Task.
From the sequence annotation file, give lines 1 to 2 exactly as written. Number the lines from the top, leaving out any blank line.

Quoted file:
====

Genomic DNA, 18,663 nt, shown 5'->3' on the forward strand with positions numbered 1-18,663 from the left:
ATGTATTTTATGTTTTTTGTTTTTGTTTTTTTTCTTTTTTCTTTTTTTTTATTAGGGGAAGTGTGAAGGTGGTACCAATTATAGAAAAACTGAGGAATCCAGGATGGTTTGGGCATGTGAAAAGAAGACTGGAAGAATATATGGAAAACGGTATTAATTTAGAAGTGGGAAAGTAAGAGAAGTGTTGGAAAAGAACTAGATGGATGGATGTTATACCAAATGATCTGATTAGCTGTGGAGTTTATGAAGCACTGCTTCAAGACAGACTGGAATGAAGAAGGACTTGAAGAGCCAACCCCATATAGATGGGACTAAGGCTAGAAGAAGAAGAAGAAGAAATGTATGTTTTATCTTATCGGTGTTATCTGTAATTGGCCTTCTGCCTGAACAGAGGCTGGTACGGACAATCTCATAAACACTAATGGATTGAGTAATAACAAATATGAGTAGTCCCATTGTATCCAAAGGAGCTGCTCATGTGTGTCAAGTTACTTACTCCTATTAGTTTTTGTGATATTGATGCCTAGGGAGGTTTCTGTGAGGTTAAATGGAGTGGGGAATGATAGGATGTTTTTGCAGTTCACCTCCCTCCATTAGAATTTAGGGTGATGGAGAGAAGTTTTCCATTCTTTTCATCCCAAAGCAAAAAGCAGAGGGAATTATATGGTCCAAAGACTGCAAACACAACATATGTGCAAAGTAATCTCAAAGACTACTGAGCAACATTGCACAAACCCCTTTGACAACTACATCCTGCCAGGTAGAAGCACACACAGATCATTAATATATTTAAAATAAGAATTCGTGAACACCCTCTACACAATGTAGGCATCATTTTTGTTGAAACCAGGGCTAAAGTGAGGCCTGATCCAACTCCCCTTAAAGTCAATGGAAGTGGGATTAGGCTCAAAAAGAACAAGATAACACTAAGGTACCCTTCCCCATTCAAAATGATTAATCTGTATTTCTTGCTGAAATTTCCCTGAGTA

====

Genomic DNA, 18,663 nt, shown 5'->3' on the forward strand with positions numbered 1-18,663 from the left:
ATGTATTTTATGTTTTTTGTTTTTGTTTTTTTTCTTTTTTCTTTTTTTTTATTAGGGGAAGTGTGAAGGTGGTACCAATTATAGAAAAACTGAGGAATCCAGGATGGTTTGGGCATGTGAAAAGAAGACTGGAAGAATATATGGAAAACGGTATTAATTTAGAAGTGGGAAAGTAAGAGAAGTGTTGGAAAAGAACTAGATGGATGGATGTTATACCAAATGATCTGATTAGCTGTGGAGTTTATGAAGCACTGCTTCAAGACAGACTGGAATGAAGAAGGACTTGAAGAGCCAACCCCATATAGATGGGACTAAGGCTAGAAGAAGAAGAAGAAGAAATGTATGTTTTATCTTATCGGTGTTATCTGTAATTGGCCTTCTGCCTGAACAGAGGCTGGTACGGACAATCTCATAAACACTAATGGATTGAGTAATAACAAATATGAGTAGTCCCATTGTATCCAAAGGAGCTGCTCATGTGTGTCAAGTTACTTACTCCTATTAGTTTTTGTGATATTGATGCCTAGGGAGGTTTCTGTGAGGTTAAATGGAGTGGGGAATGATAGGATGTTTTTGCAGTTCACCTCCCTCCATTAGAATTTAGGGTGATGGAGAGAAGTTTTCCATTCTTTTCATCCCAAAGCAAAAAGCAGAGGGAATTATATGGTCCAAAGACTGCAAACACAACATATGTGCAAAGTAATCTCAAAGACTACTGAGCAACATTGCACAAACCCCTTTGACAACTACATCCTGCCAGGTAGAAGCACACACAGATCATTAATATATTTAAAATAAGAATTCGTGAACACCCTCTACACAATGTAGGCATCATTTTTGTTGAAACCAGGGCTAAAGTGAGGCCTGATCCAACTCCCCTTAAAGTCAATGGAAGTGGGATTAGGCTCAAAAAGAACAAGATAACACTAAGGTACCCTTCCCCATTCAAAATGATTAATCTGTATTTCTTGCTGAAATTTCCCTGAGTA